Purely Peruvian

The Sheraton Tel Aviv is hosting a special culinary festival.

Olive Leaf Restaurant (photo credit: PR)
Olive Leaf Restaurant
(photo credit: PR)
Israel and Peru have had diplomatic relations since 1957 and the South American country is a popular holiday destination, but how much do Israelis know about Peruvian food? To rectify this gap in our general education, the Tel Aviv Sheraton is holding a Peruvian culinary festival, partnering with the Peruvian embassy to show what the cuisine is all about.
To launch the festival, the Sheraton management held a special dinner in the hotel’s signature restaurant, the Olive Leaf. Guest chefs Peitro Luis Ricse Campos and Hans Balvin Sierra were brought over from the Lima Sheraton. Peruvian ambassador H.E.
Gustavo Otero was also in attendance.
Peruvian cuisine has both indigenous and immigrant influences. European and Asian food have both made their contribution to what Peruvians routinely eat, so it can be considered a fusion cuisine of all these elements.
Ceviche – today a must in upmarket restaurants – is practically a staple in Peru. Quinoa, the oh-so-trendy grain, has been eaten in Peru for centuries.
After a reception, we sat down to beautifully laid tables, complete with flower arrangements that consisted of a bird of paradise surrounded by some very beautiful vegetables such as chestnut squash and bright red chili peppers.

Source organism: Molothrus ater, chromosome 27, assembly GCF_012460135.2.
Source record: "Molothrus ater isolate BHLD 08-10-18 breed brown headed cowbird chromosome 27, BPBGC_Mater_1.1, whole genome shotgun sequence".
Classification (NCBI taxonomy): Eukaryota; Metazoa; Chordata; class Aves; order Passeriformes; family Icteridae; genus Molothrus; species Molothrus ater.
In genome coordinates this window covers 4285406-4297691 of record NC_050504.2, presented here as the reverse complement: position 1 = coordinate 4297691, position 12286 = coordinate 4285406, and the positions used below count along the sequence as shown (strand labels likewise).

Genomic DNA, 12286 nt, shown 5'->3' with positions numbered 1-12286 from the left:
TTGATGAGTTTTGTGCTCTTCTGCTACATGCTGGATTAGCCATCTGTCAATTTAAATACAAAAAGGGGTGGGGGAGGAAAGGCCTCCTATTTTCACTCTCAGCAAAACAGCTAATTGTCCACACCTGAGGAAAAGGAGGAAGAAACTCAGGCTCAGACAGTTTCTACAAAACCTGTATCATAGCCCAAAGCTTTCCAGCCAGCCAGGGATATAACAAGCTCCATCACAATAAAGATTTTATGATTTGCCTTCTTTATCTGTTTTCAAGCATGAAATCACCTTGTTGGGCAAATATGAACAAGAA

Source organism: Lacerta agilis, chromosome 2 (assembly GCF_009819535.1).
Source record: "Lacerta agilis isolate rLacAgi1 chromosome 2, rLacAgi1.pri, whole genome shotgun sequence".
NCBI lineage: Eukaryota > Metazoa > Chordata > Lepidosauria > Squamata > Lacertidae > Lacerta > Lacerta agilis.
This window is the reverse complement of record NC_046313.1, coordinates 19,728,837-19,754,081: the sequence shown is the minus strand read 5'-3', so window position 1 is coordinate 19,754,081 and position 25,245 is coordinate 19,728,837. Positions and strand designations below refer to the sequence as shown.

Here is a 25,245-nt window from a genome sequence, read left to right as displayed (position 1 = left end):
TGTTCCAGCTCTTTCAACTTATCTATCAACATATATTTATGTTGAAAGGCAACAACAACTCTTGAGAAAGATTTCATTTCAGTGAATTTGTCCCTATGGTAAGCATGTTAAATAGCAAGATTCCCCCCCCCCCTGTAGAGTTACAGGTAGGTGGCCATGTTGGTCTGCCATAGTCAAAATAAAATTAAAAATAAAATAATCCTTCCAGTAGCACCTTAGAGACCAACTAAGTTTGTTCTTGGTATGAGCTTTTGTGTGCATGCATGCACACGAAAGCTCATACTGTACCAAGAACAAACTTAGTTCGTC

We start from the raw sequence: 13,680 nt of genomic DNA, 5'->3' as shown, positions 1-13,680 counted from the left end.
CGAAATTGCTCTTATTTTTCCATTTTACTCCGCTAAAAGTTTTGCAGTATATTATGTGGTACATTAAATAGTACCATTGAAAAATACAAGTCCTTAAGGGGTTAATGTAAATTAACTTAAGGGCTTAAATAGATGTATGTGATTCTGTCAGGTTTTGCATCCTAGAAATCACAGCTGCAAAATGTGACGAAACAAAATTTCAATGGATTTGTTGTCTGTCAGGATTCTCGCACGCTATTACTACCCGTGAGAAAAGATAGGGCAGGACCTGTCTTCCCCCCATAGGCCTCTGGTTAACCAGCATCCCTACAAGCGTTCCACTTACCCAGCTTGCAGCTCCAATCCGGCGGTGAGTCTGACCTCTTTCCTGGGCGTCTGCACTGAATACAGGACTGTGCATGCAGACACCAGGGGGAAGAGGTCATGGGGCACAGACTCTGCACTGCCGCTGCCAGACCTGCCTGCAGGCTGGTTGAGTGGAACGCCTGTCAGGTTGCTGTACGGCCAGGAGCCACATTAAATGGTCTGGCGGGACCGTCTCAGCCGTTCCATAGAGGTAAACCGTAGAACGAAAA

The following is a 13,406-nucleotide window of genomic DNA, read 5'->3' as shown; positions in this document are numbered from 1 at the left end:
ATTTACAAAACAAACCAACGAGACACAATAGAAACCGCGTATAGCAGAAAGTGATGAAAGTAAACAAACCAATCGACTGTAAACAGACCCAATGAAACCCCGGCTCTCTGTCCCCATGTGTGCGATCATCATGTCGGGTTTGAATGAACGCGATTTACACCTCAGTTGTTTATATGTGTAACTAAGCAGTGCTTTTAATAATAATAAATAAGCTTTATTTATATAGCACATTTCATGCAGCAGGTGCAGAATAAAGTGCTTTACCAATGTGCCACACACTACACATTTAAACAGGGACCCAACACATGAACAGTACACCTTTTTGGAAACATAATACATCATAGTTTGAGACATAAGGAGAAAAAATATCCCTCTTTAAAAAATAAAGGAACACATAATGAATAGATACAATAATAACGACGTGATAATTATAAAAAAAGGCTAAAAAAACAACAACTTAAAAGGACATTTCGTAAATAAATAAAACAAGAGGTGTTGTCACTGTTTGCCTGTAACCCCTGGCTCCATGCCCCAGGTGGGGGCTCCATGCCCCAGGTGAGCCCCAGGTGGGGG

There were two starters so that we could get an idea of the variety offered in Peruvian cuisine.
The first consisted of small wooden skewers threaded with chunks of beef tenderloin, served with what turned out to be a ubiquitous element in the Peruvian kitchen – pieces of corn on the cob which had been roasted and sliced thin. The meat was highly spiced, with several different flavors – I detected cumin as one of the spices – and was wonderfully tender. Small halved new potatoes also came with the dish, and the chili sauce was as hot as one would expect.
The second starter was the famous ceviche – pieces of raw fish, marinated in lime juice and herbs, with an accompaniment of glazed sweet potato and more corn. The white fish – our waiter surmised it was cod – was delicious but overly generous. There is only so much raw fish one can absorb, although the fresh slices of olive bread made a perfect partner for the dish.
For the main course, we were treated to lamb chops. Once again, the meat was quite rare but very soft. The side dishes were Peruvian loche squash, a bright orange variety that had been mashed, and a helping of creamed quinoa. A peppery red sauce added to the colorful plateful.
During the entire meal, our wine glasses were frequently filled by the attentive staff. The Flam 2014 red blend – Merlot, Cabernet Sauvignon and Cabernet Franc – was a perfect accompaniment to the hearty food.
Unfortunately, the dessert was something of a letdown. It consisted of fried beignets (doughnuts), which tasted dry and overdone. The mango sorbet and piquant quince sauce, however, were excellent and almost compensated for the doughnuts.
For diners who have a natural curiosity about cuisines other than our own, a visit to the Sheraton’s Olive Leaf in the coming week will provide a gastronomic experience that is different, exotic and something to remember.
The writer was a guest of the restaurant.
Olive Leaf Restaurant
Sheraton Hotel
115 Hayarkon St., Tel Aviv
Weekdays 12:30 p.m. to 3 p.m.; and 7 p.m. to 10:30 p.m.
Tel: (03) 521-9300